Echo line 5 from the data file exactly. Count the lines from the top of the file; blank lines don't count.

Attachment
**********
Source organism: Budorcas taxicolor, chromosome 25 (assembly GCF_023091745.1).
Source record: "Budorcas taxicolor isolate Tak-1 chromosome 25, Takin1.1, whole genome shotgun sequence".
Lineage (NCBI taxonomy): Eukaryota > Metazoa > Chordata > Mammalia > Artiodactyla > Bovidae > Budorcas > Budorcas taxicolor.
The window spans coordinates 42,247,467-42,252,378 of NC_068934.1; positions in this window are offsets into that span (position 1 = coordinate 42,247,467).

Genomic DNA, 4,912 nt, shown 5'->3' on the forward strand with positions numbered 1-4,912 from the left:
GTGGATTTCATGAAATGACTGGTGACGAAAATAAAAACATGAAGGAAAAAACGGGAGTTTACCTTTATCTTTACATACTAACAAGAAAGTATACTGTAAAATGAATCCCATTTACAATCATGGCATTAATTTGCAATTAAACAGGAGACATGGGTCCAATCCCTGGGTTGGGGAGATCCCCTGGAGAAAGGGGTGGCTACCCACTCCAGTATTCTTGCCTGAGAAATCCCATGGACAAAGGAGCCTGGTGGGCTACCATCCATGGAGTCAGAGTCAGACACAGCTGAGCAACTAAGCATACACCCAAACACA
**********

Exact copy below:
Genomic DNA, 4,912 nt, shown 5'->3' on the forward strand with positions numbered 1-4,912 from the left: